Remember, they may believe they are entitled to know more about something than you are willing to share.  Just because they believe that, doesn’t mean it has to be true for you.  You decide – after all it’s what’s in your best interests.  Think long run as well as short run.

Wouldn’t this be a wonderful Christmas present to give yourself this year?  The price is right….. and you are worth it!

Have a Merry and Blessed Christmas,

Peace, John



Image result for “You are not required to set yourself on fire to keep other people warm.”


Where did that rule come from?  Think about it in reverse – do others need to sacrifice themselves for you to “be warm?”  If others sacrifice themselves then that certainly subtracts from your relationship with them.  A relationship being simply, two people and a connection.  If one person is diminished, the relationship is also diminished.

When you look at it that way, it becomes absurd, doesn’t it?  Perhaps it’s rooted in the Golden Rule of “doing unto others….”  So, in codependency, we have a bonfire, a lot of heat in a short period, both people are consumed, lose their identities, themselves, followed by cold.  Not very pleasant-sounding, is it?

How do you stay warm?  Tend yourself.  You are responsible for you, for your own growth.  Create your own friction and allow the glow to keep you warm.  Others are responsible for themselves.  The goal is to share glows.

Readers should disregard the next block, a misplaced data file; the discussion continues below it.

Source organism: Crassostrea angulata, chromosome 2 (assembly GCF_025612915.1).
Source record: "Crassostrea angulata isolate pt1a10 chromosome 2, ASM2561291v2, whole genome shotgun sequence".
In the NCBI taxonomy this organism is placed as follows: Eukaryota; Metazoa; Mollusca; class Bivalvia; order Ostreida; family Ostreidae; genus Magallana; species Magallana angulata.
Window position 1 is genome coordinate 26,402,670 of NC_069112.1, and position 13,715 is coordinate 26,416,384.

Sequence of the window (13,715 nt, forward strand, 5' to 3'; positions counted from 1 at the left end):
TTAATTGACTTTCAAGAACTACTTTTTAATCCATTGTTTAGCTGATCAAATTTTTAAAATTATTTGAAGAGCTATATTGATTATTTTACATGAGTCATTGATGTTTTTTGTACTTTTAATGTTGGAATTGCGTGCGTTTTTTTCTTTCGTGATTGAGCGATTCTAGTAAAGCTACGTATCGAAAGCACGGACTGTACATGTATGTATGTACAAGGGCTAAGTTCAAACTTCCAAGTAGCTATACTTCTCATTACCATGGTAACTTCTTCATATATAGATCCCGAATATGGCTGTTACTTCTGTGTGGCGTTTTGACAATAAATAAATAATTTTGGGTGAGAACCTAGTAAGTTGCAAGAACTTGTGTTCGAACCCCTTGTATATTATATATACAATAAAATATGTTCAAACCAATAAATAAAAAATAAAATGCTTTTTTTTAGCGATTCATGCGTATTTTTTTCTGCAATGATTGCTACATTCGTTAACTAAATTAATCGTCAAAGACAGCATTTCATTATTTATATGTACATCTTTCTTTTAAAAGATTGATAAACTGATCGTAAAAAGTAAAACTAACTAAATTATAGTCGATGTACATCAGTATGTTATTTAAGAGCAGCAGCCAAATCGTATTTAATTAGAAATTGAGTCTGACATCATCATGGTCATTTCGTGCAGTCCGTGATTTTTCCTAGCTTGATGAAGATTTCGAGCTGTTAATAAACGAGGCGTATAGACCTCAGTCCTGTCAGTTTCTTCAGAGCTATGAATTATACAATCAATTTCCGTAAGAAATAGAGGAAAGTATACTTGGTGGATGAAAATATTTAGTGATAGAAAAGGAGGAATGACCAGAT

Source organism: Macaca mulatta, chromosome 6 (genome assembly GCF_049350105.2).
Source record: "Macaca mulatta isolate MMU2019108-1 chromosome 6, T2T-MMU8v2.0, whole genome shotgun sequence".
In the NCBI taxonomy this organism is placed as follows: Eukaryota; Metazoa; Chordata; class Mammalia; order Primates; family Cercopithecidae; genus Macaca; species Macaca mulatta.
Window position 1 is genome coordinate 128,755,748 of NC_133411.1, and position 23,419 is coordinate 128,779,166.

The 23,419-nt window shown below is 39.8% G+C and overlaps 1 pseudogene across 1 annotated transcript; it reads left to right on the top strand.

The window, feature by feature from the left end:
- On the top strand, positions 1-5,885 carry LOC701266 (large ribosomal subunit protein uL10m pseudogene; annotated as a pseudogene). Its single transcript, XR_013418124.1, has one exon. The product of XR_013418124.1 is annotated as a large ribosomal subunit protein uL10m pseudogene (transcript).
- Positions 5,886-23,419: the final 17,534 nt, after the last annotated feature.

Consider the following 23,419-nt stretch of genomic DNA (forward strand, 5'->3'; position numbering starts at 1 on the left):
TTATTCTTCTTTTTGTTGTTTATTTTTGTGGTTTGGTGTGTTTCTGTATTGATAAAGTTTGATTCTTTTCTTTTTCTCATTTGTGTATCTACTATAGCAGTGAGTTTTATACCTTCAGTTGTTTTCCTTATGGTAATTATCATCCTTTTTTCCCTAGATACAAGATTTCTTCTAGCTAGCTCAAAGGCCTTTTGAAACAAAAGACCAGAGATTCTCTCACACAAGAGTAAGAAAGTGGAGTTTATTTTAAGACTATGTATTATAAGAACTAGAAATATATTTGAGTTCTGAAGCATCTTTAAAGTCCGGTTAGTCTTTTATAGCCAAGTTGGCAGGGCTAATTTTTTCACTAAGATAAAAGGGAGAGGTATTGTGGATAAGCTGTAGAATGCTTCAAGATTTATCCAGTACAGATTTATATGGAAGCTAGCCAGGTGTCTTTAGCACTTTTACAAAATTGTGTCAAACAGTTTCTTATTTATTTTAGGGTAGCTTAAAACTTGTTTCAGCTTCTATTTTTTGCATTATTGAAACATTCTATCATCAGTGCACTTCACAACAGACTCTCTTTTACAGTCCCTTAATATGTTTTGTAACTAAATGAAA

Peace, John


This quote seems to be a little dated, doesn’t it?  Some of us can remember when the telephone was hardwired to the wall.  Then the cordless ones came, and now, the last several years, everything’s been mobile.  That is how we connect with one another – even when we text, we usually do it through our phones!

 It’s been said that God doesn’t call the equipped.  He equips those he calls! God equips us with the perfect phone.  All we have to do is use it.  We need to be tuned in and aware of its ringing so that we can receive messages from God.  We need to answer.  We also need to turn to it and dial Him up frequently, not just when we are in trouble. Use it!  Anytime, anywhere, everywhere, and there’s always a full charge of love and grace waiting on the other end for each of us.

 Yes, prayer – the perfect phone! What shape is yours in today?

Peace,  John